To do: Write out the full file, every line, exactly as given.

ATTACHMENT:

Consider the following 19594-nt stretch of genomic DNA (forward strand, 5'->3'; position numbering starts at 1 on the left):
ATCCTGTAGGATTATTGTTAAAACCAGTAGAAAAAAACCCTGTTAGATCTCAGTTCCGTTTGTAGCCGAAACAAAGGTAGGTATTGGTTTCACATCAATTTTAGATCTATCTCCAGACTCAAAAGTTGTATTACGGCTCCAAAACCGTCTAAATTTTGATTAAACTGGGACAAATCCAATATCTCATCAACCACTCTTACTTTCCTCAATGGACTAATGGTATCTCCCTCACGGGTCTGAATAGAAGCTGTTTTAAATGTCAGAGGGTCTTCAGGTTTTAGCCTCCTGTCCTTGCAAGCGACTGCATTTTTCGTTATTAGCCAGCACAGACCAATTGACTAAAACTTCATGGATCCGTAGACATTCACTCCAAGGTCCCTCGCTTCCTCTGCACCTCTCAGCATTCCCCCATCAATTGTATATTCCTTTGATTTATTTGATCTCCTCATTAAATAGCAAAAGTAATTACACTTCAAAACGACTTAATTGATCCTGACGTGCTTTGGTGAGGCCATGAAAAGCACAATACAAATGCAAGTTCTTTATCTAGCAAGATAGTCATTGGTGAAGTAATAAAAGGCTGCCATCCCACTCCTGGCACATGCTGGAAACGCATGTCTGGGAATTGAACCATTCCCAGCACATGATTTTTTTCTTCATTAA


Consider the following 19594-nt stretch of genomic DNA (forward strand, 5'->3'; position numbering starts at 1 on the left):
ATCCTGTAGGATTATTGTTAAAACCAGTAGAAAAAAACCCTGTTAGATCTCAGTTCCGTTTGTAGCCGAAACAAAGGTAGGTATTGGTTTCACATCAATTTTAGATCTATCTCCAGACTCAAAAGTTGTATTACGGCTCCAAAACCGTCTAAATTTTGATTAAACTGGGACAAATCCAATATCTCATCAACCACTCTTACTTTCCTCAATGGACTAATGGTATCTCCCTCACGGGTCTGAATAGAAGCTGTTTTAAATGTCAGAGGGTCTTCAGGTTTTAGCCTCCTGTCCTTGCAAGCGACTGCATTTTTCGTTATTAGCCAGCACAGACCAATTGACTAAAACTTCATGGATCCGTAGACATTCACTCCAAGGTCCCTCGCTTCCTCTGCACCTCTCAGCATTCCCCCATCAATTGTATATTCCTTTGATTTATTTGATCTCCTCATTAAATAGCAAAAGTAATTACACTTCAAAACGACTTAATTGATCCTGACGTGCTTTGGTGAGGCCATGAAAAGCACAATACAAATGCAAGTTCTTTATCTAGCAAGATAGTCATTGGTGAAGTAATAAAAGGCTGCCATCCCACTCCTGGCACATGCTGGAAACGCATGTCTGGGAATTGAACCATTCCCAGCACATGATTTTTTTCTTCATTAA